A Brief Overview of the World’s Worst Humanitarian Crisis-Warning Sensitive Content

A few weeks ago I came across a post on Instagram that highlighted the situation in Yemen and I was utterly shocked.

24.1 million people are in need of humanitarian help

3.65 million people are displaced

20.1 million people are food insecure

Organizations such as the UN and World Food Program have raised billions of dollars to deliver humanitarian aid for Yemen, however, it is not nearly enough. On top of destruction caused by the war, poorly maintained sewer systems and poor sanitation have spread diseases such as cholera and dengue throughout the country. With an already existing health crisis and an ongoing war, the country is not at all prepared to fight COVID-19.

Yemen’s War-History

The current war in Yemen started with previous president, Ali Abdullah Saleh. During his rule, the country experienced massive unemployment and poverty. This led the Yememis to rise up against Saleh and eventually, with the help of Saudi Arabia and the GCC (Gulf Cooperation Council), Saleh was overthrown.

Then, the vice-president Abd-Rabbu Mansour Hadi stepped up as Yemen’s president. During the transition from Saleh to Hadi, however, the situation became worse. There was more unemployment, food insecurity and suicide bombings as well as a separatist movement. In 2014, some of Yemen’s factions began to lose patience. One of which are the Houthis, a Shia rebel group. The Shia group and people still loyal to Saleh joined forces to lead a rebellion against Hadi’s government. In 2014, they took over Yemen’s capital of Sana’a. In 2017, Houthis and Saleh forces ended their alliance.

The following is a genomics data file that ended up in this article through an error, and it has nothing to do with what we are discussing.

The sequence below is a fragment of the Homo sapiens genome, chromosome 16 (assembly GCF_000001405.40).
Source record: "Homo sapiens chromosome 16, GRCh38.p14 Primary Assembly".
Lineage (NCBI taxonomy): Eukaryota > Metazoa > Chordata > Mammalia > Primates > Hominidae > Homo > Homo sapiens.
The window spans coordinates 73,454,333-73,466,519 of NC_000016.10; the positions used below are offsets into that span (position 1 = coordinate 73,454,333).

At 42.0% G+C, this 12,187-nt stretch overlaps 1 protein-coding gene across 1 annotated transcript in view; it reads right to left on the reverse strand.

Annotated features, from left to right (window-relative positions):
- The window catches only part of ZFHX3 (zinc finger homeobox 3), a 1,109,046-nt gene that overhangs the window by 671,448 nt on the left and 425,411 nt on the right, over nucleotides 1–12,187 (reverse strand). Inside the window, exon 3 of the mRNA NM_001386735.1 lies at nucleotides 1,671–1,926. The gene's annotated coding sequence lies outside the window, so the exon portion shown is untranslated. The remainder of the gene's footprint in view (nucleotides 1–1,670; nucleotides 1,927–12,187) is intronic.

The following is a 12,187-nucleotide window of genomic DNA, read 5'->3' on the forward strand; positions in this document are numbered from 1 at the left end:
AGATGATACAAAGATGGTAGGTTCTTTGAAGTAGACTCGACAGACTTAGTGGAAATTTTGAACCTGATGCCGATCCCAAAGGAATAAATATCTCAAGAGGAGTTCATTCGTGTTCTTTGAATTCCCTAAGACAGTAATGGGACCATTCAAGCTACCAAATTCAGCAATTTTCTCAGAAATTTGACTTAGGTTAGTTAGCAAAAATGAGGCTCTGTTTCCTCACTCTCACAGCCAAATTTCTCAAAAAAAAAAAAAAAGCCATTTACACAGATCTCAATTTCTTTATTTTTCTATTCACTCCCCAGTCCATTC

This led Hadi to go to Saudi Arabia and together, they formed a coalition. The Saudi-led intervention started in 2015 and went on to drop over 19 000 attacks over the course of four years. The most vulnerable people in the situation are the civilians. Thousands of Yemenis were killed and dozens of schools and hospitals were bombed. These attacks were just the beginning to civilian suffering. A land, sea and air barrier were made around Yemen, preventing aid from getting inside the country. This barrier limited food supply, health aid and left thousands of Yemenis’ home destroyed. The UN (United Nations) state that out of a population of 29 million people, 24 million need humanitarian aid (>80% of the population).

Main sources:

The War is Yemen Explained in 3 Minutes

Why is Yemen at War

Malnutrition